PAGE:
When it comes to tricky plurals, there’s nothing like “do and don’t” to spark debate and creative punctuation. Just how many apostrophes do you need? Here you’ll find the various “right” answers from grammar experts, and the arguments for each.
The above example aside, you have three choices:
1. Dos and don’ts
2. Do’s and Don’ts
3. Do’s and don’t’s
1. Dos and don’ts – one apostrophe
This one couldn’t be simpler. Add an “s” to the end of each word to make them plural. Finished.
2. Do’s and don’ts – two apostrophes
Don’t has taken an “s” to indicate plurality, but why add an apostrophe to do’s? In this case, it’s about readability. Dos can easily be misread as “doss”, causing a reader to trip when scanning text. Adding the apostrophe quickly gives clarity, and the reader goes merrily on.
3. Do’s and don’t’s – three apostrophes
Finally, we have the most ungainly variation. Why three apostrophes? We have one in don’t to indicate the missing letter from contracting “do not”, of course. The other two relate to a traditional rule that an apostrophe is used with the plural of numbers, single letters, abbreviations and acronyms, and when pluralising a word that is being treated as a noun. This is where the apostrophes in “the 80’s” and “straight A’s” come from for example.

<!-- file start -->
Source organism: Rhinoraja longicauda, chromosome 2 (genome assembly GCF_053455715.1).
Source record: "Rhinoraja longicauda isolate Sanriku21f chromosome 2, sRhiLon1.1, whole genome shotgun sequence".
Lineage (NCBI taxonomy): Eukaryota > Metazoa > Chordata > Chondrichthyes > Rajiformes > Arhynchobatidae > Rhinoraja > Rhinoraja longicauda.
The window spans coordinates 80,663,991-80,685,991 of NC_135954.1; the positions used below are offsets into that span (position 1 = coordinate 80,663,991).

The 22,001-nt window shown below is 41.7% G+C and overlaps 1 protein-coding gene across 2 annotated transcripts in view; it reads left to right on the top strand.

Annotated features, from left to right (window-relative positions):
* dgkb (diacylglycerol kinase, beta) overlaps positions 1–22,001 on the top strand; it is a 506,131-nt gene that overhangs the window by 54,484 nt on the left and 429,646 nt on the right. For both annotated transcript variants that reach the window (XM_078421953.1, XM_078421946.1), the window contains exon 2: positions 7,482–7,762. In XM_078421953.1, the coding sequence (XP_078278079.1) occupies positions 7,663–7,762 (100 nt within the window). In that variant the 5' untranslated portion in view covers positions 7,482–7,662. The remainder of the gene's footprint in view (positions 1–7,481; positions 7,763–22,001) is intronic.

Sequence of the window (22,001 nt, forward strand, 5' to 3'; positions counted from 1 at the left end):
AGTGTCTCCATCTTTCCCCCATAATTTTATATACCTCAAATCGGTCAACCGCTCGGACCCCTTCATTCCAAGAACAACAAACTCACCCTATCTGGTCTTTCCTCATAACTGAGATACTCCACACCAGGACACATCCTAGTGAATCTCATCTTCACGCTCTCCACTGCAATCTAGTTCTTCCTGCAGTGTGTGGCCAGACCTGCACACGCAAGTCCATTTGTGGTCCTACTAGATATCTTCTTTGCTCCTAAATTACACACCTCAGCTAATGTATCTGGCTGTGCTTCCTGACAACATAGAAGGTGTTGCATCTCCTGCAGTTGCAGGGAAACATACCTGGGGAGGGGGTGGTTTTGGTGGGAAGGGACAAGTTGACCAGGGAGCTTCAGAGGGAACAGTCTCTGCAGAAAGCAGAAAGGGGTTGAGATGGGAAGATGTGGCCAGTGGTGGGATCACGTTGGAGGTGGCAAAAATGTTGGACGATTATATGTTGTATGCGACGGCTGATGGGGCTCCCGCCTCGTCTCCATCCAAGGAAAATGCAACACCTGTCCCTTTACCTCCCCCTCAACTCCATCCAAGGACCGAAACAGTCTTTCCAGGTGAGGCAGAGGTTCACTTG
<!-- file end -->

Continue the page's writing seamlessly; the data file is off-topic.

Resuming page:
So, an “s” is added to Do and Don’t to make them plural, but the words Do and Don’t are no longer being used as verbs. They’ve become nouns as part of a list of multiple things you can and can’t do, so each word takes an apostrophe before the pluralising “s”. This form is recommended in Eats, Shoots and Leaves.
As for the ad example: we’ve got the Eats, Shoots and Leaves approach to plurals but have lost the apostrophe for the contraction of Do Not. That fits none of our rules and doesn’t help with readability either.
Which punctuation approach to choose? It’s down to your editor or, in the absence of one, you. Do’s and Don’ts is the most widely used form today, however, because readability is hard to argue with.